Jeffrey Johnson is a legal writer with a focus on personal injury. He has worked on personal injury and sovereign immunity litigation in addition to experience in family, estate, and criminal law. He earned a J.D. from the University of Baltimore and has worked in legal offices and non-profits in Maryland, Texas, and North Carolina. He has also earned an MFA in screenwriting from Chapman Univer...

Full Bio →

Written by

UPDATED: Aug 10, 2012

Advertiser Disclosure

It’s all about you. We want to help you make the right legal decisions.

We strive to help you make confident insurance and legal decisions. Finding trusted and reliable insurance quotes and legal advice should be easy. This doesn’t influence our content. Our opinions are our own.

Editorial Guidelines: We are a free online resource for anyone interested in learning more about legal topics and insurance. Our goal is to be an objective, third-party resource for everything legal and insurance related. We update our site regularly, and all content is reviewed by experts.

In regard to the law, it is generally advised not to confess a crime to the police. What can be done if you have confessed already? Discuss strategy with your criminal defense attorney. One option would be to file a motion with the court to suppress the use of the confession at trial. In other words, the prosecution cannot use your confession at trial if it was not freely and voluntarily given. Courts often look to the circumstances surrounding the confession when deciding if it was voluntary, such as the defendant’s age, maturity, prior experience with the criminal justice system, length of detention, and the nature of the interrogation (the police’s line of questioning that led to the confession).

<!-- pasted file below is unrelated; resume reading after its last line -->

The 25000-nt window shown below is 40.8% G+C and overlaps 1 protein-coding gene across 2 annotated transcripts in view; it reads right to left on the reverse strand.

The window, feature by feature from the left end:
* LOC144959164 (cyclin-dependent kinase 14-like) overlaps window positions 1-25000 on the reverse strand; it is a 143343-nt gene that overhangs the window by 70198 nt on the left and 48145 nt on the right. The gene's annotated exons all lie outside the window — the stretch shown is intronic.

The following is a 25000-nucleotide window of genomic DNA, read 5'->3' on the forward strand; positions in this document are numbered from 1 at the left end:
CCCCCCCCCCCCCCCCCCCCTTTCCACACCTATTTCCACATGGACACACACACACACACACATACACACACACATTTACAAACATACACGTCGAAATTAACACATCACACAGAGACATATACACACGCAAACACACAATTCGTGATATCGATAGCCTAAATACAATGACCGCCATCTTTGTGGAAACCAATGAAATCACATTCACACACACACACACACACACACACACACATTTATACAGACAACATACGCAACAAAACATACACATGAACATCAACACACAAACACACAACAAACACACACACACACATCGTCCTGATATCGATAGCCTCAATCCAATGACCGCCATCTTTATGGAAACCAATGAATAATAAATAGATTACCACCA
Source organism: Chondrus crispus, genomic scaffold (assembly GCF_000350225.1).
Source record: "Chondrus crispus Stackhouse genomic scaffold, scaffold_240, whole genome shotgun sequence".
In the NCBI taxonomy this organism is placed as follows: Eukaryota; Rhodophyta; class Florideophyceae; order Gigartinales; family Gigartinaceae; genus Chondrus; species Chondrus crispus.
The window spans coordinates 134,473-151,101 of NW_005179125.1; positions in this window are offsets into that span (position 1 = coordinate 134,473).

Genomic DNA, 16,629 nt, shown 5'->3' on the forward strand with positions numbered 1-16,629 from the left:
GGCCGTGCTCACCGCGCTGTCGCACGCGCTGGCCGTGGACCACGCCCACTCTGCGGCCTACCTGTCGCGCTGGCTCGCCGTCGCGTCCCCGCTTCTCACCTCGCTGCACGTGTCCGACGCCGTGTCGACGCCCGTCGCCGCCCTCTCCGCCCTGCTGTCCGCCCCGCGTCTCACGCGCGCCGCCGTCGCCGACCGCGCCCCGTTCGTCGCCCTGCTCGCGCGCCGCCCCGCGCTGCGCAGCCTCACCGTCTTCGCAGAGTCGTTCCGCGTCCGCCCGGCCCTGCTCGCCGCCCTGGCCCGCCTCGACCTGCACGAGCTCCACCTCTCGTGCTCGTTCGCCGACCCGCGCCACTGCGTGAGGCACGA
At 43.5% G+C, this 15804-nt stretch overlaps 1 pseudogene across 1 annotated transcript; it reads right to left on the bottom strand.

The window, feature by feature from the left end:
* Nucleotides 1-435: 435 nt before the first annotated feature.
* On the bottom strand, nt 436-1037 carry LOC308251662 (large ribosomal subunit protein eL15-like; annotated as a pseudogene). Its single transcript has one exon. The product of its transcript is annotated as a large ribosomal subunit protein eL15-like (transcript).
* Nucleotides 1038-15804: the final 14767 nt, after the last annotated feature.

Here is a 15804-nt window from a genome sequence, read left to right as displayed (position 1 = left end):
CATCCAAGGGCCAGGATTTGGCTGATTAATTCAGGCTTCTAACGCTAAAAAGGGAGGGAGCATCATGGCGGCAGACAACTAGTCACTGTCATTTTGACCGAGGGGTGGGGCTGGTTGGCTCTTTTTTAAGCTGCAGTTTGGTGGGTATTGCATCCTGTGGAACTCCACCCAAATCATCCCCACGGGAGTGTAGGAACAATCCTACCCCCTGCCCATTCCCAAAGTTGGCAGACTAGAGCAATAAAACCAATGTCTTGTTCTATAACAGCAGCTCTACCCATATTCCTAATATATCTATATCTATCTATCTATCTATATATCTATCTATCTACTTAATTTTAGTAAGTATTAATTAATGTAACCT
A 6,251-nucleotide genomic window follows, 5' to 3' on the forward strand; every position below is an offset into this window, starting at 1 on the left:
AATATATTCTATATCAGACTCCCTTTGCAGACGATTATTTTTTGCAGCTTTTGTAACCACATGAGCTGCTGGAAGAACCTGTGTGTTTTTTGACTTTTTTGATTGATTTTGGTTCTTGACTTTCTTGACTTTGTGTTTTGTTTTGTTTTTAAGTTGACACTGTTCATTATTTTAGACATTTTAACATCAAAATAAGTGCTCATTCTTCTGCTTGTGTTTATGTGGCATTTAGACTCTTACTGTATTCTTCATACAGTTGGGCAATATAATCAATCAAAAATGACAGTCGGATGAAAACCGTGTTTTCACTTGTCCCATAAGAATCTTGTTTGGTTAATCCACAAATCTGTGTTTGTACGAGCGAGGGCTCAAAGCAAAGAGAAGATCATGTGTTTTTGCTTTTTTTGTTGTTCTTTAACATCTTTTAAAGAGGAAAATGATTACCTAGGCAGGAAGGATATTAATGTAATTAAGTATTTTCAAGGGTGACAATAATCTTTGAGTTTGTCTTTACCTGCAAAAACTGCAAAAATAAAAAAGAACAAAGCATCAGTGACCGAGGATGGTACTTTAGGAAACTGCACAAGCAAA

Police officers are highly trained in interrogation techniques that are designed to extract confessions from unwilling suspects. Officers often employ trickery and deception when obtaining confessions. The courts on occasion have held some confessions to be involuntary where the police imply that no charges will be brought or the suspect will escape from punishment if he confesses. It’s not uncommon for an interrogating officer to imply that the suspect could avoid a felony conviction if he or she confesses. 

It is important to obatin competent legal representation at this point. An attorney can advise you of the specifics of your case, and how to potenatially reduce punishment, even after a confession.